And you shouldn’t even if you could. Here’s why.
I noticed the layout change in Facebook top suggestions a few weeks ago. AllFacebook reported a similar sighting too. Besides implementing stronger visual appeals, I also noticed how Facebook included a box to urge Page Administrators to promote their Pages. And the first question that came to mind was, “can we now promote our Page to show in Top Suggestions?”
The answer is no. But that’s the easy part.
Here’s the hard part: do you know that Top Suggestions DO appear in the sidebar periodically, and these posts are NOT sponsored?
On the left, you see an example of a Page promoted on the sidebar and these posts usually come after the heading “Sponsored”. On the right, you see “Recommended Pages” and Facebook deem these Pages the ones which you might be interested in, by virtue of its EdgeRank algorithm.
But what’s the problem?
Facebook’s new layout isn’t helping. Understandably, Facebook is trying to encourage Page administrators to promote their Pages more often. But doing so indiscreetly has not helped its cause - positioning this ad beside its Top Suggestions seems to suggest that Page administrators can promote their Pages on Top Suggestions but it’s simply not true. All Facebook Ads are labelled either “sponsored” or “featured”. Thus “Recommended Pages” are technically NOT sponsored. This is also explained in an Adblock post.
Why you shouldn’t promote your Page via Facebook Top Suggestions even if you could
It seems like Facebook is aware that its “Like” button is not very indicative of a user’s behaviour, characteristics, hobbies, and other data close to the user. As much as it might claim that its EdgeRank algorithm takes into account over 1000 variables when showing a post or an ad to a user, users are finding some of the stuff shown increasingly irrelevant and annoying. “Pages you may like” (PYML) and “Similar to ____” make great examples. I often find very irrelevant Page suggestions in these sections. At this moment, Pages are likely to see very low ROI even if they’re allowed to advertise via Facebook Top Suggestions.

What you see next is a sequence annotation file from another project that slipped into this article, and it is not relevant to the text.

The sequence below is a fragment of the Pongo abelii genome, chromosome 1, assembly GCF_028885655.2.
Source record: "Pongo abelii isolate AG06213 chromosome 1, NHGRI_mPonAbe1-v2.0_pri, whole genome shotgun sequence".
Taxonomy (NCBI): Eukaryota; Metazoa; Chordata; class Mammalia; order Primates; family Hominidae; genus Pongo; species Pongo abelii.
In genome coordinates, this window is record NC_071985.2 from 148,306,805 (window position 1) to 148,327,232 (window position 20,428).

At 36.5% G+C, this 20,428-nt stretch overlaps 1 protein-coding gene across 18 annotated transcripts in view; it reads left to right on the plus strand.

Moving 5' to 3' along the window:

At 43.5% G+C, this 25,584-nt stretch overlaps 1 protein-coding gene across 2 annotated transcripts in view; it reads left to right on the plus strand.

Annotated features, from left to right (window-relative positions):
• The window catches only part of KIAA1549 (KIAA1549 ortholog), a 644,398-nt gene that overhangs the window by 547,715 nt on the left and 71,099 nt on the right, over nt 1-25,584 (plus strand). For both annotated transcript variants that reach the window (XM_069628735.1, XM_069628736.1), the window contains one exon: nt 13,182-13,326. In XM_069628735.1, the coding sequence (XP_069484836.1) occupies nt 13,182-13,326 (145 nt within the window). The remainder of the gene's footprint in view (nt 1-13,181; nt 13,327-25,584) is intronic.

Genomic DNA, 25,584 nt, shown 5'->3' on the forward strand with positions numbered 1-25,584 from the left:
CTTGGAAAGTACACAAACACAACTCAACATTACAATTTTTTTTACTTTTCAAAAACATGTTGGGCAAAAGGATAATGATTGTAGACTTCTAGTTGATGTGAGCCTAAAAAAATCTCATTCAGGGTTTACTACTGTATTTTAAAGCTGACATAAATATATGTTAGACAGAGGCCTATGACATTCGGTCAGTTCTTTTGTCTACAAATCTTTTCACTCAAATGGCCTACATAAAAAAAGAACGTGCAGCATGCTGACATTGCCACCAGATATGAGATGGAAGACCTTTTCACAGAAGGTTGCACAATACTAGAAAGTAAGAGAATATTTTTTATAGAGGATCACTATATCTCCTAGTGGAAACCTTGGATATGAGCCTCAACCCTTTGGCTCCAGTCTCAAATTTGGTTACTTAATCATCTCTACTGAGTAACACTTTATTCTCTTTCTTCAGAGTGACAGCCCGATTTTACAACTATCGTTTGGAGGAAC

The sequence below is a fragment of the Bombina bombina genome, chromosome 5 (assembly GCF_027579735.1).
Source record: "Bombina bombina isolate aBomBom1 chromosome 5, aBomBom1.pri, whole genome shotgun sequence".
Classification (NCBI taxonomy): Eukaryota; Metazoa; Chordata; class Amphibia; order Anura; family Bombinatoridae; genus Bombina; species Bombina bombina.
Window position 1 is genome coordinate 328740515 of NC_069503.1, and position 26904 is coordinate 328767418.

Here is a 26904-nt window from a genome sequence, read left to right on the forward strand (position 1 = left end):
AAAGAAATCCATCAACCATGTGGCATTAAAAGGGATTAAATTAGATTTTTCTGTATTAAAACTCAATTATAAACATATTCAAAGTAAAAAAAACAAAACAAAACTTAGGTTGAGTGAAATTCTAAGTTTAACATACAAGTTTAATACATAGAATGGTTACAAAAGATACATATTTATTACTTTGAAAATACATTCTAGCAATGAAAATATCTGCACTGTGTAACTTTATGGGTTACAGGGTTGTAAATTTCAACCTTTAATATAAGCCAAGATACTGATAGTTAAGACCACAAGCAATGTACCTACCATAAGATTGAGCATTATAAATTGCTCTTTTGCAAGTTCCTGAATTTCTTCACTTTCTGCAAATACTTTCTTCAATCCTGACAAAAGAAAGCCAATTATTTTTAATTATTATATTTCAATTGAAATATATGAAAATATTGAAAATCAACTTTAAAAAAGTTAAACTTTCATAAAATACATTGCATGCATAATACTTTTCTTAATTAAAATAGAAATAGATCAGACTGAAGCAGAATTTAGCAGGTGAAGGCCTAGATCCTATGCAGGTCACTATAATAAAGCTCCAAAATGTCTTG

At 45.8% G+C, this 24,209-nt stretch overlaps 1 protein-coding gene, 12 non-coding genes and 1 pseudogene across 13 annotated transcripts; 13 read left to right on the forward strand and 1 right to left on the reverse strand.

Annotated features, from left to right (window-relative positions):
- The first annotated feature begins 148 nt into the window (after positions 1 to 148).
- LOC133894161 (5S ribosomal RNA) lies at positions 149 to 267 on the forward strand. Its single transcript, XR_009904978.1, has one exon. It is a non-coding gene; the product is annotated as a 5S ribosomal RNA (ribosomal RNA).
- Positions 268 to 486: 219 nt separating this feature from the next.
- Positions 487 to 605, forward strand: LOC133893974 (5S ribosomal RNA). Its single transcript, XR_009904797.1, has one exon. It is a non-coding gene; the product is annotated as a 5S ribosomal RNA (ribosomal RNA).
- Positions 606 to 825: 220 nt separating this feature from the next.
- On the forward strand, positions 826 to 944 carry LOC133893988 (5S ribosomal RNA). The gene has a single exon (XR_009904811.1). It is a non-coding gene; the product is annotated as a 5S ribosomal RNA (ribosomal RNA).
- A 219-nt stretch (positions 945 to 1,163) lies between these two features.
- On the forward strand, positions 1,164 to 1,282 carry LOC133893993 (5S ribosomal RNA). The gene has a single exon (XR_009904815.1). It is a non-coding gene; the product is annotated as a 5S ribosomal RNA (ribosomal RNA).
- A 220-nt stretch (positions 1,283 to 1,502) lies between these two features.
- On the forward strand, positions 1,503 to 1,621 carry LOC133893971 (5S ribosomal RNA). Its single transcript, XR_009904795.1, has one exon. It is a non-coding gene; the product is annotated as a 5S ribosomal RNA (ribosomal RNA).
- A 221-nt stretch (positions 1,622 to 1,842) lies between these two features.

Forget such Ads. There’s something else even more exciting for businesses
Facebook’s algorithm relies heavily on user activity on and off Facebook. It obtains most of your off-Facebook activity data via its partners and has a wealth of data. Notably, it has also been reminding users to update their Facebook Profile. Through FBX, it is experimenting with off-site data using retargeting through FBX. All these data are likely aggregated further into its algorithm for it to hyper-target users with only stuff they want to see, including content and ads. But all these are just the tip of the iceberg, because these data are not comprehensive enough to profile a user effectively.
I will be watching Facebook’s development in the mobile space very carefully in both 2014 and 2015. After all, the closest thing that can reliably help businesses hyper-target users and see explosive social ROI is the user’s smartphone. Facebook’s penetration deep into big data will likely bear fruits if its able to get and fiddle with users’ data on their mobile phone. The mobile smartphone, as much as we deny, is by far the closest thing to everyone’s life, and the way we use it - the games we play, apps we use, messages we type, people we contact, places we go to, pictures we take - will help Facebook or any data-focused company building the next most effective marketing tool.